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Lorand, R.L. (1967). Teaching the Troubled Child: By George T. Donahue, Ed.D. and Sol Nichtern, M.D. New York: The Free Press, 1965. 202 pp.. Psychoanal Q., 36:304.

(1967). Psychoanalytic Quarterly, 36:304

Teaching the Troubled Child: By George T. Donahue, Ed.D. and Sol Nichtern, M.D. New York: The Free Press, 1965. 202 pp.

Review by:
Rhoda L. Lorand

This volume reports on a well-planned and executed study, known as The Elmont Project, in which women volunteers who had been judged to be successful mothers instruct seriously disturbed children on a one-to-one basis, under the guidance of a team consisting of an educator, a psychologist, and a psychiatrist. Experiences with six children are described; their difficulties range from neurosis to brain damage and all were uneducable in the classroom. The results provide a striking illustration of the ego growth possible when the environment is adapted to the child in a relationship with a need-satisfying person who is 'totally there when there', as Augusta Alpert has noted.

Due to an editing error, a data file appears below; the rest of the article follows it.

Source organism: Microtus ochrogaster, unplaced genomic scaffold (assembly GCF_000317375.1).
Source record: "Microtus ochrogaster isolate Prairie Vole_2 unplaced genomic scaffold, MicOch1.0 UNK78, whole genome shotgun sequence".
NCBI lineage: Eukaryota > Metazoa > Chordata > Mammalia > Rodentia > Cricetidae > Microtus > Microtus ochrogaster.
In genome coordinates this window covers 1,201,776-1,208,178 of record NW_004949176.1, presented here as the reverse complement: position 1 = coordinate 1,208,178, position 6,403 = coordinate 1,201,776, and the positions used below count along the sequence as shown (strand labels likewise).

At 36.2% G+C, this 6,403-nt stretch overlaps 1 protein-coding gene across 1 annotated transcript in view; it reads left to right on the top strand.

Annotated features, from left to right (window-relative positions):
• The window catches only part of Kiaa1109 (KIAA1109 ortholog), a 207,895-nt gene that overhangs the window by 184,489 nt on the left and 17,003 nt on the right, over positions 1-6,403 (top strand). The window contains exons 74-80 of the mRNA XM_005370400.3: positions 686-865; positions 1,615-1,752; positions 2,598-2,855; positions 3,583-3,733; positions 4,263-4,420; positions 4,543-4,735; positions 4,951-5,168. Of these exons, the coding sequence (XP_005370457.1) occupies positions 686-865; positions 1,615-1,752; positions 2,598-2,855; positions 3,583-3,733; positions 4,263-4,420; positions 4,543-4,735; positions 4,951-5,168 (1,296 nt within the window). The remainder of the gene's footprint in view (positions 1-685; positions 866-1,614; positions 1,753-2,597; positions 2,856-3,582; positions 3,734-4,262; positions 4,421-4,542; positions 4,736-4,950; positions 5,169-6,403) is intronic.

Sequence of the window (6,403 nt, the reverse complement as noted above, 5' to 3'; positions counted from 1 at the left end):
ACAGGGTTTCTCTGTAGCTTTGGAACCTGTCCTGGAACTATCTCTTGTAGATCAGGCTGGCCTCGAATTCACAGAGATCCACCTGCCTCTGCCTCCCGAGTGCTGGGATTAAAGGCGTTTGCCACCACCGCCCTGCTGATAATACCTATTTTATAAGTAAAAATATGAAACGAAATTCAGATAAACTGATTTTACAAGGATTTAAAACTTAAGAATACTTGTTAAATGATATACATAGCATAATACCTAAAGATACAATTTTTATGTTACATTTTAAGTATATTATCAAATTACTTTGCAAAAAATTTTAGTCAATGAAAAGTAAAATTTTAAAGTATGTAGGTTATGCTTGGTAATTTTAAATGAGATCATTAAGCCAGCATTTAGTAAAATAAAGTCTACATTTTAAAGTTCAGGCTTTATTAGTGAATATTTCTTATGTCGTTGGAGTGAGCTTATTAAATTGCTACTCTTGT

The one criticism that might be made of the Project is the use of the title 'Teacher-Mom' for the volunteer, a term bound to be perceived as a threat and reproach to many of the troubled mothers of disturbed children. It may in fact account for some of the maternal sabotage encountered by the Project staff.

The authors have succeeded in explaining childhood disturbances, including the brain-damaged child's difficulties, clearly and in nontechnical language. The value of the book to the educator would have been significantly enhanced had it included discussions of related studies and of the basic psychoanalytic writings on early ego development, of which The Elmont Project is an outgrowth.

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